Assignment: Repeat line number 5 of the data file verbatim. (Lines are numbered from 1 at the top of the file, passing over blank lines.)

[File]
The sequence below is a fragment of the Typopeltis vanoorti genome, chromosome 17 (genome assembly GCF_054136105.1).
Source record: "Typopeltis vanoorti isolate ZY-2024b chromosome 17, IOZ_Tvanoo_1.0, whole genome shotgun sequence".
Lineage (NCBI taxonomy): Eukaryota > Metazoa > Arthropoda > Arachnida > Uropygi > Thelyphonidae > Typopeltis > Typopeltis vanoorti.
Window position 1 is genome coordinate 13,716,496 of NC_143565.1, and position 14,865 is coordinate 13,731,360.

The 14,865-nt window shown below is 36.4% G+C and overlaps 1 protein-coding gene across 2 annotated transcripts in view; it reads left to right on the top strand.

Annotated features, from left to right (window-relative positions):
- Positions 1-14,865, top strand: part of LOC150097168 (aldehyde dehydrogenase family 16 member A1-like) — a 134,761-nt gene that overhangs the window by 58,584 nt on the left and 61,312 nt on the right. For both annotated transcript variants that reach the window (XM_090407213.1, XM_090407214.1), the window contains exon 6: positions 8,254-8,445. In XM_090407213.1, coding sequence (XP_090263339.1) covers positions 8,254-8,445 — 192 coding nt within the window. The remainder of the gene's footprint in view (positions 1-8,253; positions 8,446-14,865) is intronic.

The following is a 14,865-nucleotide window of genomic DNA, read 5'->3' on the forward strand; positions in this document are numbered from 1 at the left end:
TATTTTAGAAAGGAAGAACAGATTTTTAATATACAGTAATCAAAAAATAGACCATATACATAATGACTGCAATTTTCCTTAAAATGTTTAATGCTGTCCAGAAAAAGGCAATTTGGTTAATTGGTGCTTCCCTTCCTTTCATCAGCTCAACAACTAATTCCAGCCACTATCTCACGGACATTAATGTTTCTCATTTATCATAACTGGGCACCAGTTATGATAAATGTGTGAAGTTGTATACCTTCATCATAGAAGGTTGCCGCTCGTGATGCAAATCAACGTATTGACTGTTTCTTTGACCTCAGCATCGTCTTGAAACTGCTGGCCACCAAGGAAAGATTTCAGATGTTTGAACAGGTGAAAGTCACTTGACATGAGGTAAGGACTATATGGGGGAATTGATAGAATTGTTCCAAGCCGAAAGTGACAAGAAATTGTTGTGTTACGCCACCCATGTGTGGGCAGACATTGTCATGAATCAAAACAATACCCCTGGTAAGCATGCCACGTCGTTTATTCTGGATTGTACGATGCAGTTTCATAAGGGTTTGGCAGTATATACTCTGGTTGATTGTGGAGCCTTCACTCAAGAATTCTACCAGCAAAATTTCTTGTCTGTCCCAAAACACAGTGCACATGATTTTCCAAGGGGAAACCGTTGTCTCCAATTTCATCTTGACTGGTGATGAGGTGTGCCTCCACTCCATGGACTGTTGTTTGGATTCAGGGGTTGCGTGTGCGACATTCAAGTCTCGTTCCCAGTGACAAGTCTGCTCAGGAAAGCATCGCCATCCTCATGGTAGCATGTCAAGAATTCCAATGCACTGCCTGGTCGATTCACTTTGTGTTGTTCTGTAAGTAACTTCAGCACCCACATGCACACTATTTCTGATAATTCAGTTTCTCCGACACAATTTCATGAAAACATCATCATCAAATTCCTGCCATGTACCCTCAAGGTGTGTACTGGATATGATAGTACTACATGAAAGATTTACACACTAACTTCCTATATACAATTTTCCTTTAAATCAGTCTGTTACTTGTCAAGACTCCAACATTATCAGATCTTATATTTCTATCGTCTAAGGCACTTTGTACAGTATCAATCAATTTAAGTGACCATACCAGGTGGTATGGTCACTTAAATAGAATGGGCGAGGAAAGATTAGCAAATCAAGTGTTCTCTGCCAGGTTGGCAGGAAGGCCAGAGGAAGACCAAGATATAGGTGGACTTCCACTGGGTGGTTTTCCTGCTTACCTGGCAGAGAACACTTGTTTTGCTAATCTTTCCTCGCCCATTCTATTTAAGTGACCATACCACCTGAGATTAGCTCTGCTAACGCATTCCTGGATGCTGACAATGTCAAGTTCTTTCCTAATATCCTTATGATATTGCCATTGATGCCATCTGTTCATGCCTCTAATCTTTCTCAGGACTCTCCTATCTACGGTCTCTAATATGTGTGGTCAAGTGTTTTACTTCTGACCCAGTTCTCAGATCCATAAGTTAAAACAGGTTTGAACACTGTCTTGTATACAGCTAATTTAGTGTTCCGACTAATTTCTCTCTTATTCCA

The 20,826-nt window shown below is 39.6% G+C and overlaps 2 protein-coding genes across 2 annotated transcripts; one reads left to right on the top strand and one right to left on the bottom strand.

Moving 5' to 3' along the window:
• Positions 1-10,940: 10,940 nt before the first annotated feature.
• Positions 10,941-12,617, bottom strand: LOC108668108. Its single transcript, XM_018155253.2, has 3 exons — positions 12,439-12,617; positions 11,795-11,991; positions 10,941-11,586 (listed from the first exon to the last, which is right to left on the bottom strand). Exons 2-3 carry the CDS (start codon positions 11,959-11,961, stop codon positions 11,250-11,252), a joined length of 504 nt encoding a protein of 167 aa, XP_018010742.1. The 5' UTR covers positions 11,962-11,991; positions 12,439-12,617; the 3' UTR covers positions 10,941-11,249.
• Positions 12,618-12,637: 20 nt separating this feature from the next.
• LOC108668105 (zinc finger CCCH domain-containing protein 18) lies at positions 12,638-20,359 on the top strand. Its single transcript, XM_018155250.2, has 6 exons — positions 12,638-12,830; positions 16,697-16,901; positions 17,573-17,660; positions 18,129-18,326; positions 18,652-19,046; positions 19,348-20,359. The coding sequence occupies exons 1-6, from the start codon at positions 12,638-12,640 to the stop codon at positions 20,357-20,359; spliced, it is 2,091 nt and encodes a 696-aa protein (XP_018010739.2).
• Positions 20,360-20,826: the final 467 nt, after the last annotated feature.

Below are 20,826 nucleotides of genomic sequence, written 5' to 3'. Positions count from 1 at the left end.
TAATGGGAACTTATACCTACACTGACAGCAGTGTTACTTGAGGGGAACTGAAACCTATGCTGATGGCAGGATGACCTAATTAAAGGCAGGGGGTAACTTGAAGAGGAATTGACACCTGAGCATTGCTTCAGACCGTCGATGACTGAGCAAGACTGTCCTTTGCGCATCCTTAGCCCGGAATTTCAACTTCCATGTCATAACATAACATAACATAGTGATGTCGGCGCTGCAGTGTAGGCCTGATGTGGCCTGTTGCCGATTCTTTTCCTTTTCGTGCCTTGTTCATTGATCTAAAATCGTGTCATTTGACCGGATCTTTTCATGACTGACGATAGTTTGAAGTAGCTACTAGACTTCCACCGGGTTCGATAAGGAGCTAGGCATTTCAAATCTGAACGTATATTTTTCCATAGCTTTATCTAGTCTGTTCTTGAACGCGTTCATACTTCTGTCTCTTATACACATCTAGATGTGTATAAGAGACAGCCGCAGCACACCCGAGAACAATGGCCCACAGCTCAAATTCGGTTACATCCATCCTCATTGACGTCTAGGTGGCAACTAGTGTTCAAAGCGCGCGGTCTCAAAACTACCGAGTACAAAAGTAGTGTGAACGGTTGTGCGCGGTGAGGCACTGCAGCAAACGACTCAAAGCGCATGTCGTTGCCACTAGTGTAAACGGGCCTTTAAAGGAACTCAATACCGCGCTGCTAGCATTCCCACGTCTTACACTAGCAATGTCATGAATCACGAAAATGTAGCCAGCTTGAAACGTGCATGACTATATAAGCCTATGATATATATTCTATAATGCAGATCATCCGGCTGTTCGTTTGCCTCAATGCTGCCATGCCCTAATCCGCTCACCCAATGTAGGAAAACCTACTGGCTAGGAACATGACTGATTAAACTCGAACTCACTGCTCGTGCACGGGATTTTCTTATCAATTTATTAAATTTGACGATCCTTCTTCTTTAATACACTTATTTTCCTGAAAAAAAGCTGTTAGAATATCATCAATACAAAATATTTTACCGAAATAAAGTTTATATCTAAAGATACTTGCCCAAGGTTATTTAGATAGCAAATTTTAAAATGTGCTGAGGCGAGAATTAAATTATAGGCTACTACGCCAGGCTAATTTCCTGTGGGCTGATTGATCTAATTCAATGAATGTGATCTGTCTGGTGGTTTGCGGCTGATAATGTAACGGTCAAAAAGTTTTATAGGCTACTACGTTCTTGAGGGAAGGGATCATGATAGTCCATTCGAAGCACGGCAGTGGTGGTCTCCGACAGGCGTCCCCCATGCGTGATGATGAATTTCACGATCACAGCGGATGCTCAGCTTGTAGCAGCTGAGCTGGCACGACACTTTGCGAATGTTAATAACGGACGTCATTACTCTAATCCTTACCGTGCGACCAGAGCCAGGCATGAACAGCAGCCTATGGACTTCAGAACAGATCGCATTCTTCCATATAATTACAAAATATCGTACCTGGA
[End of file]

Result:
The 14,865-nt window shown below is 36.4% G+C and overlaps 1 protein-coding gene across 2 annotated transcripts in view; it reads left to right on the top strand.